Today's devotion asks a couple of questions that may be tough for far too many "normal" people to answer. In regard to the disabled, where do we stand? And do we stand with them?  Just like I said before,  I believe that every person who has been given life has a purpose while they are here on earth, even if it is for just a fleeting moment.  That's where I stand.  And yes, I stand with them, too.  I have always had compassion for the disabled.  And as a mother of 2 special needs children,  I have even more compassion for the caretakers of those who are disabled.  I know personally how difficult it is and at times, how rewarding it can be.  These special people are just like you and me.  They bleed the same blood, breathe the same air, share the same planet, and they experience pain like you and me.  Our skills and talents, needs and desires may vary drastically but they are just as worthwhile as you and me.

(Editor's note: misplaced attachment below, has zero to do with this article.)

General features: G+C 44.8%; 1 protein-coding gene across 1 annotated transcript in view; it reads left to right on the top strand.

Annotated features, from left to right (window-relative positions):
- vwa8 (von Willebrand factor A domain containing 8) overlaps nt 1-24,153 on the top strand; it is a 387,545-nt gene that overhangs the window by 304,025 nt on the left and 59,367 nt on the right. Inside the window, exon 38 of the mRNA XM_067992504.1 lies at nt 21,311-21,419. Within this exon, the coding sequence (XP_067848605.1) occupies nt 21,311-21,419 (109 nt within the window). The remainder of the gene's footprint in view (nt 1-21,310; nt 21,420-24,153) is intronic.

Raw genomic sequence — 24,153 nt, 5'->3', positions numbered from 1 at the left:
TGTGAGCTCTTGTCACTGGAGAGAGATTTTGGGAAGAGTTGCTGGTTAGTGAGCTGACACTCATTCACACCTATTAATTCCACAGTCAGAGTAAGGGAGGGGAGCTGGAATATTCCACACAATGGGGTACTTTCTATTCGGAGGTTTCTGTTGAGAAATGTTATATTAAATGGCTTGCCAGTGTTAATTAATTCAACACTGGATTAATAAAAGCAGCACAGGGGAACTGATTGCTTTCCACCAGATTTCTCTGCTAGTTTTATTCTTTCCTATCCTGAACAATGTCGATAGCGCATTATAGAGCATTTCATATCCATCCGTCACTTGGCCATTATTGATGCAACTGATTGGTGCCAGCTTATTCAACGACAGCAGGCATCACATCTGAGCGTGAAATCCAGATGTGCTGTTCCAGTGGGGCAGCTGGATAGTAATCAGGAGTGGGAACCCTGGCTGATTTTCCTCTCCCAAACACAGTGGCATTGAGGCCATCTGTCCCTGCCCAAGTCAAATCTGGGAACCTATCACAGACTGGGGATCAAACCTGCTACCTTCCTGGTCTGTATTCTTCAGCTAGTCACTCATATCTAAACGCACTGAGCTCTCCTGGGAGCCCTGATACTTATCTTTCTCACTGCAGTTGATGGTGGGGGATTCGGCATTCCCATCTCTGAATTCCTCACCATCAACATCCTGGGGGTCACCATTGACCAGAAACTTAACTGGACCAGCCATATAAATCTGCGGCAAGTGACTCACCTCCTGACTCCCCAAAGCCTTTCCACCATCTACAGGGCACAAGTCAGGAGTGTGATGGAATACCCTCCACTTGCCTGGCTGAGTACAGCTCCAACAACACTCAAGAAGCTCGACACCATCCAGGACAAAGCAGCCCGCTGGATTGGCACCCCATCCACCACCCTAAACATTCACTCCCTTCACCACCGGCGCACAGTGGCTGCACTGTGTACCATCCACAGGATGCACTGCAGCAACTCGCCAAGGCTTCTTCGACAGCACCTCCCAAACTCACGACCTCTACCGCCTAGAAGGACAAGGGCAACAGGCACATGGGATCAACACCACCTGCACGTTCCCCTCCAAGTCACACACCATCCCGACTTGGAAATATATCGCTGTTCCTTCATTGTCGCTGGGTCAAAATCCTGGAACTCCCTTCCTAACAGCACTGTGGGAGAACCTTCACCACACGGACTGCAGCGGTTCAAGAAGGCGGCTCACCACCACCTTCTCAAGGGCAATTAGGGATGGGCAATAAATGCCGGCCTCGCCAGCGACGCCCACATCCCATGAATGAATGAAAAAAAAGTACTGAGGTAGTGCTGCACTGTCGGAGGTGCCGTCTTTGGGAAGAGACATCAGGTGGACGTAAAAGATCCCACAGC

One of my earliest memories of myself showing compassion occurred when I was just a young girl. The memory is seared into my mind because it was such a traumatic event for me.  I was walking with a friend in a neighborhood next to wear I lived at that time. We saw a lady who was always so kind to me and when we went over to say hello, I could tell the lady was a bit frazzled.  Then suddenly, I saw her husband tear out of their home with a foam cooler.  He threw the cooler into the car trunk that was already full of belongings, then the lady and her baby got into the car right before her husband drove off.  My friend and I had noticed that right before this man closed the car trunk, a couple of kittens had climbed out of the cooler and tumbled out of the car onto the ground.  The kittens started to climb onto the car tires and before my friend and I could rescue the kittens, the man ran completely over one, immediately killing it.  The other kitten was partially run over and as I held it in my arms, it took it's last breath. I wanted that kitten to feel love and compassion before s/he died.  Of course, my friend and I cried and we buried the kittens right there in the dirt where they died.  I have never forgotten that memory.  And I always wondered where the lady was and if she was okay. She was pregnant at the time.